A May 18 commentary ("Water buffer law isn't ready to go into effect") presents a sob story about land owners and farmers in southwestern Minnesota "not being ready to implement the buffer zone law."

The facts are simple, according to other stories published in the Star Tribune: More than 80 percent of the lakes southwest of the Twin Cities all the way to the South Dakota border are permanently polluted, and citizens are advised not to eat fish from the lakes or swim in them.

The commentary writers also want land owners and farmers to be compensated for taking their land out of production. If that is so, then the land owners should also pay for cleaning up the lakes and streams in their area of herbicides, pesticides, fertilizers. Is the water drained from their fields through tiling systems even being tested? Rampant dumping into our water is killing our creatures and humans. Don't be looking for handouts; do what is necessary to protect future generations.

Jerry Wicklund, Northfield

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The 2015 buffer law, according to testimony at a House hearing held in January by the Environment and Agriculture committees, is approaching 90 percent compliance across the state. Officials from the Minnesota Department of Natural Resources reported that many problems that have been brought to their attention were being addressed successfully.

Some anecdotal testimony from disappointed individuals was also presented. There are concerns over the loss of the use of privately owned land and the income losses that have resulted. But the seriousness of the water-quality problems experienced by those with polluted drinking water sources makes the loss of marginal farming lands seem small and surmountable.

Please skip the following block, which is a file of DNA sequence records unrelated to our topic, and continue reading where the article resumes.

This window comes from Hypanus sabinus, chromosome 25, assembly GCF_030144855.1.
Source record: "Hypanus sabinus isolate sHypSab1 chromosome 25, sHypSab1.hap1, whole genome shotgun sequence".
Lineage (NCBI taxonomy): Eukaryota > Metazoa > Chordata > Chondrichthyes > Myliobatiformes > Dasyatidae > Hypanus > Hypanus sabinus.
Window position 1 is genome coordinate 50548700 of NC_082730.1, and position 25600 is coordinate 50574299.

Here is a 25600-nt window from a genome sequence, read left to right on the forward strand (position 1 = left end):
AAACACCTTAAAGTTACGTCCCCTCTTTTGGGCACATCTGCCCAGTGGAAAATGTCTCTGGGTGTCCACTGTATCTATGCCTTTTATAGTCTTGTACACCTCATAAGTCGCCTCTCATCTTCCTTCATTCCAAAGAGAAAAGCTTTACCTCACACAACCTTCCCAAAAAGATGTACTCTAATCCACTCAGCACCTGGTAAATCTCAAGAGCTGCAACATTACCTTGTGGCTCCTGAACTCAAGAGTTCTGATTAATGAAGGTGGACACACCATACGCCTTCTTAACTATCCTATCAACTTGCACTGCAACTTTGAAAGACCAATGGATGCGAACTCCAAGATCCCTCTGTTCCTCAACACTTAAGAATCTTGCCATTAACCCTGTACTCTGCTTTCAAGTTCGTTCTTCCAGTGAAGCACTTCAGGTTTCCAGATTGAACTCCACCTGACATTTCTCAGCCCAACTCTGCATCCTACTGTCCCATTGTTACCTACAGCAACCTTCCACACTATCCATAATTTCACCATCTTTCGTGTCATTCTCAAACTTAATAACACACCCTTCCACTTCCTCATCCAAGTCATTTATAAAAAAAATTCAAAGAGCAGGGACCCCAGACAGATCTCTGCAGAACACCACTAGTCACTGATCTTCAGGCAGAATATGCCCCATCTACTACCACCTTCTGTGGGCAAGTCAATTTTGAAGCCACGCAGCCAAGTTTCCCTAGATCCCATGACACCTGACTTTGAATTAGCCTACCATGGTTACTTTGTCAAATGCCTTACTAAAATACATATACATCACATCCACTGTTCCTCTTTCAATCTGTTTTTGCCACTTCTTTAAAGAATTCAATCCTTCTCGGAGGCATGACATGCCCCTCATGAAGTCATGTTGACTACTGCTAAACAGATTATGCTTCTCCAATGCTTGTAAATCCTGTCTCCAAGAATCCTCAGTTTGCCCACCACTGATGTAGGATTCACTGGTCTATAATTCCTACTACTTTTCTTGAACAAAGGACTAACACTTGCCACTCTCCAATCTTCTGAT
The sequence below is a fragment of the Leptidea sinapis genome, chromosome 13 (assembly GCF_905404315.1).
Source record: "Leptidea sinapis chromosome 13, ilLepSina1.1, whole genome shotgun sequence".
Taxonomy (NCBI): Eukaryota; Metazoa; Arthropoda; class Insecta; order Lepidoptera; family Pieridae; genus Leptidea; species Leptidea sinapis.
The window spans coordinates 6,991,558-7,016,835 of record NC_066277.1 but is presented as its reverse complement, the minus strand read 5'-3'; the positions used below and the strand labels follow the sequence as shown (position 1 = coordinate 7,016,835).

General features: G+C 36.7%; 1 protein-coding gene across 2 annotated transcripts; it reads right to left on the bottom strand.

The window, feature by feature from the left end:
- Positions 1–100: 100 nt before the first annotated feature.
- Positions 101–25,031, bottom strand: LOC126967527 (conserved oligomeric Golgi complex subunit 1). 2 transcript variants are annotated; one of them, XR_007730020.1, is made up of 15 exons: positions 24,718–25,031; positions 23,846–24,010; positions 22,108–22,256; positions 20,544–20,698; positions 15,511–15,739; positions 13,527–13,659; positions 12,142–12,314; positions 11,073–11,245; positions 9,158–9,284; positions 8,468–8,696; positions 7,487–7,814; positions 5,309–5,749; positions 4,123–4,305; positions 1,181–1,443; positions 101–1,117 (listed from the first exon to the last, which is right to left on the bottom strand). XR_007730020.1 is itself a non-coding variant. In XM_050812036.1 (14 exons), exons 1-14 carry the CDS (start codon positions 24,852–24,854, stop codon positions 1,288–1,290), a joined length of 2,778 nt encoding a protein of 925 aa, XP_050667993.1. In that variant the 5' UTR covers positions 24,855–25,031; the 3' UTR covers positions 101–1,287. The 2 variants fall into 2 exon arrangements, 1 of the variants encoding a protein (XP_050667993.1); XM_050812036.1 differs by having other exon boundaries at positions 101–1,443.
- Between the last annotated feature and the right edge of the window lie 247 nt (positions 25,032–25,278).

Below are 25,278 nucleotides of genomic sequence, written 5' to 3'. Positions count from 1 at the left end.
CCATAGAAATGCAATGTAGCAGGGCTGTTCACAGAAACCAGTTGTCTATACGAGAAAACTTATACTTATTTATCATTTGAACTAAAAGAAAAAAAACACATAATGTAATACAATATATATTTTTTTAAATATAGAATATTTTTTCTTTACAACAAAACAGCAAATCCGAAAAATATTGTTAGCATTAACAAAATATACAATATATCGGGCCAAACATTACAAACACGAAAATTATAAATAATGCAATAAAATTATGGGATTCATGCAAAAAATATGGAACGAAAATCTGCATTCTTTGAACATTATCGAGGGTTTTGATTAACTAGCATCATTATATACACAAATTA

At this time, farmers lament the low prices of commodities. Some have reported that it hardly pays to put in a crop. This, then, would be the time for the state to use our resources to augment federal programs that encourage efforts to improve our waterways.

I applaud Gov. Mark Dayton for his leadership on these matters.

Chuck Nelson, North St. Paul

Dayton's opposition to abortion clinic licensing is perverse

At the end of the month, my husband and I will be required to attend one of those destination weddings, an event that will keep us away from home for several days. Consequently, we are involved in an intensive hunt for lodgings for our two dogs. It's a comfort to know that these kennels — like our doggies' groomers — are licensed and inspected by the state of Minnesota.

If only Gov. Mark Dayton believed Minnesota women were deserving of the same health and safety protections my pets enjoy ("Dayton vetoes pair of GOP-backed abortion bills, as expected," May 11). His veto of the bill to require abortion facilities to be licensed and inspected gives the lie to that "safe and legal" canard spouted for decades by Dayton and the rest of the abortion acolytes of the DFL Party.

Debra L. Kaczmarek, Northfield

Invoke the 25th Amendment? Better for Obama, not Trump.

As I was reading employment law attorney Marshall H. Tanick's May 17 commentary regarding the use of the 25th Amendment to remove a president, I continually thought this article should have been published and acted upon about eight years ago. It was at this time that a very ill-equipped and ill-prepared Barack Obama was elected president. If the 25th Amendment had been activated during the beginning of his presidency, we would not now be faced with a badly broken health insurance system, a decimated health care structure, a barely recovering economy, low wages, continued underemployment, the ISIS takeover of Iraq, a decimated military, a sorely divided nation and a loss of respect from our allies abroad. All Mr. Tanick has to hang his constitutional hat on is fake news reports, rabid left-wing hatred of President Trump, illegal surveillance and leaks from anonymous sources to savage President Trump's rather short-lived presidency.